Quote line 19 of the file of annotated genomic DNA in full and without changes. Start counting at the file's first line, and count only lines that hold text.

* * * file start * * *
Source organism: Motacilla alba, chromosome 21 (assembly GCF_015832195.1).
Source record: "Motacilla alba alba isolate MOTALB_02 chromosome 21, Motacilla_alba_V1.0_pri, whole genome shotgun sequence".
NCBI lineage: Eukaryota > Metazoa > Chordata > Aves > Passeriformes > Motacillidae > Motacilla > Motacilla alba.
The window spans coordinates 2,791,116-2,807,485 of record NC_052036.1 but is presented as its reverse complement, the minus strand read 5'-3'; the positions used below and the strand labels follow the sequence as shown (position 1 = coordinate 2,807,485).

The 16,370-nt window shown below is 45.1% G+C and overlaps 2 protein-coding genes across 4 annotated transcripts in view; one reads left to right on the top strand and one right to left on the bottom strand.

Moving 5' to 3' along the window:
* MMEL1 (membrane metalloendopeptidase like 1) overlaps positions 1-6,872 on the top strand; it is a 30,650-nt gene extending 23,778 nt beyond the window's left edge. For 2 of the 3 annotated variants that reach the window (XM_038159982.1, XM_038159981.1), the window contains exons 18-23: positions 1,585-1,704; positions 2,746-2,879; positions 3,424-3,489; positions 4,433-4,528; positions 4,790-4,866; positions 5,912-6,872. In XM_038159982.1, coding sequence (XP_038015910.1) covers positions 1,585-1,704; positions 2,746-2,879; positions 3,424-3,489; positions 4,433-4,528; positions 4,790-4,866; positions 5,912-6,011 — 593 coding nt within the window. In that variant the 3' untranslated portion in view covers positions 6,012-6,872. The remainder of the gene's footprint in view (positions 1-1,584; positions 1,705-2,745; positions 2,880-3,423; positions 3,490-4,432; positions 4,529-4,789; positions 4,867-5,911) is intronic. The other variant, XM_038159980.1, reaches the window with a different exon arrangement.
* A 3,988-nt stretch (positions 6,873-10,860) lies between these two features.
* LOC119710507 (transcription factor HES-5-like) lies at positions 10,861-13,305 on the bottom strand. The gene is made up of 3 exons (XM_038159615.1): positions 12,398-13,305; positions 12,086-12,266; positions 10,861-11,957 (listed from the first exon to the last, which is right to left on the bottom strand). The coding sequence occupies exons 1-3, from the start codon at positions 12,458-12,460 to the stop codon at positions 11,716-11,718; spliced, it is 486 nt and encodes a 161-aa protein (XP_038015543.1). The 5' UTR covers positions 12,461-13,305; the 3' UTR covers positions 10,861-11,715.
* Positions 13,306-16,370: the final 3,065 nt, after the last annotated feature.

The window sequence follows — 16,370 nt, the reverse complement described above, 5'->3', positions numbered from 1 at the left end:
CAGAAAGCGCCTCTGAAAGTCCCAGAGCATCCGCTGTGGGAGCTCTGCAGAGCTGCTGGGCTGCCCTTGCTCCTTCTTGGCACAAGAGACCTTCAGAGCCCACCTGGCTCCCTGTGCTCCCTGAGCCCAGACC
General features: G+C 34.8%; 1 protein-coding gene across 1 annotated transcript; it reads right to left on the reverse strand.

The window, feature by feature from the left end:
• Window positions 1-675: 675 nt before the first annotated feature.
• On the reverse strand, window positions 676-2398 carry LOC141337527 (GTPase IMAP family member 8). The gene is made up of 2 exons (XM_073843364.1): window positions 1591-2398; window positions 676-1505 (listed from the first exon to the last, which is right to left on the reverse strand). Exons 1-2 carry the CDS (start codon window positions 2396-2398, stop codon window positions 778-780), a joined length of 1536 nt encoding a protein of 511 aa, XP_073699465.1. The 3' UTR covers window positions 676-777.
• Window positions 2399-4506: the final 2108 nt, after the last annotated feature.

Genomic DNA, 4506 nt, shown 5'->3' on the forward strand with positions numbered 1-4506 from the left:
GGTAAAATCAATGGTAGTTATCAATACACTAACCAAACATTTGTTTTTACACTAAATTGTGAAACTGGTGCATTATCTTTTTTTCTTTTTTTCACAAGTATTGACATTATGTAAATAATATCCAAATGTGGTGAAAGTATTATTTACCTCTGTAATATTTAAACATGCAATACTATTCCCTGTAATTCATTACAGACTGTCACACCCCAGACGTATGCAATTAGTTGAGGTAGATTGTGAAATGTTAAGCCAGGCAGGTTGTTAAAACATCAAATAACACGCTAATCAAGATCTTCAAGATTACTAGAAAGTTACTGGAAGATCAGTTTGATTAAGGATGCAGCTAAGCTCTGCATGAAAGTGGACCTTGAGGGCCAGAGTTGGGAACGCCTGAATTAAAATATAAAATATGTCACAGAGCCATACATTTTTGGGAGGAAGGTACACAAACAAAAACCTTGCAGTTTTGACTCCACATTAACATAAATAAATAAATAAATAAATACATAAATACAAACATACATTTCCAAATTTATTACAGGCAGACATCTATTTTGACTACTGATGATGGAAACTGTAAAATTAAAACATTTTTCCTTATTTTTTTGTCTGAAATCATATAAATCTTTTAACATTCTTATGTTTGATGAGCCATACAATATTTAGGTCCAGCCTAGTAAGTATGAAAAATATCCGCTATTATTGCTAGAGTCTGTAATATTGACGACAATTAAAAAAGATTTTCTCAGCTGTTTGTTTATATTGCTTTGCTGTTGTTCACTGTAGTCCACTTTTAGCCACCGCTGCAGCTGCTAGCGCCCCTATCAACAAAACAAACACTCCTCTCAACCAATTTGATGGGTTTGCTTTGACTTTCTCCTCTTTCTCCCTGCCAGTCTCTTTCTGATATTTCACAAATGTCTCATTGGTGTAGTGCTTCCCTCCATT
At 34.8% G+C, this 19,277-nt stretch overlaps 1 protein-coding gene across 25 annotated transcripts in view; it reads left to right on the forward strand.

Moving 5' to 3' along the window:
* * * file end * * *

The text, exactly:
GGTAAAATCAATGGTAGTTATCAATACACTAACCAAACATTTGTTTTTACACTAAATTGTGAAACTGGTGCATTATCTTTTTTTCTTTTTTTCACAAGTATTGACATTATGTAAATAATATCCAAATGTGGTGAAAGTATTATTTACCTCTGTAATATTTAAACATGCAATACTATTCCCTGTAATTCATTACAGACTGTCACACCCCAGACGTATGCAATTAGTTGAGGTAGATTGTGAAATGTTAAGCCAGGCAGGTTGTTAAAACATCAAATAACACGCTAATCAAGATCTTCAAGATTACTAGAAAGTTACTGGAAGATCAGTTTGATTAAGGATGCAGCTAAGCTCTGCATGAAAGTGGACCTTGAGGGCCAGAGTTGGGAACGCCTGAATTAAAATATAAAATATGTCACAGAGCCATACATTTTTGGGAGGAAGGTACACAAACAAAAACCTTGCAGTTTTGACTCCACATTAACATAAATAAATAAATAAATAAATACATAAATACAAACATACATTTCCAAATTTATTACAGGCAGACATCTATTTTGACTACTGATGATGGAAACTGTAAAATTAAAACATTTTTCCTTATTTTTTTGTCTGAAATCATATAAATCTTTTAACATTCTTATGTTTGATGAGCCATACAATATTTAGGTCCAGCCTAGTAAGTATGAAAAATATCCGCTATTATTGCTAGAGTCTGTAATATTGACGACAATTAAAAAAGATTTTCTCAGCTGTTTGTTTATATTGCTTTGCTGTTGTTCACTGTAGTCCACTTTTAGCCACCGCTGCAGCTGCTAGCGCCCCTATCAACAAAACAAACACTCCTCTCAACCAATTTGATGGGTTTGCTTTGACTTTCTCCTCTTTCTCCCTGCCAGTCTCTTTCTGATATTTCACAAATGTCTCATTGGTGTAGTGCTTCCCTCCATT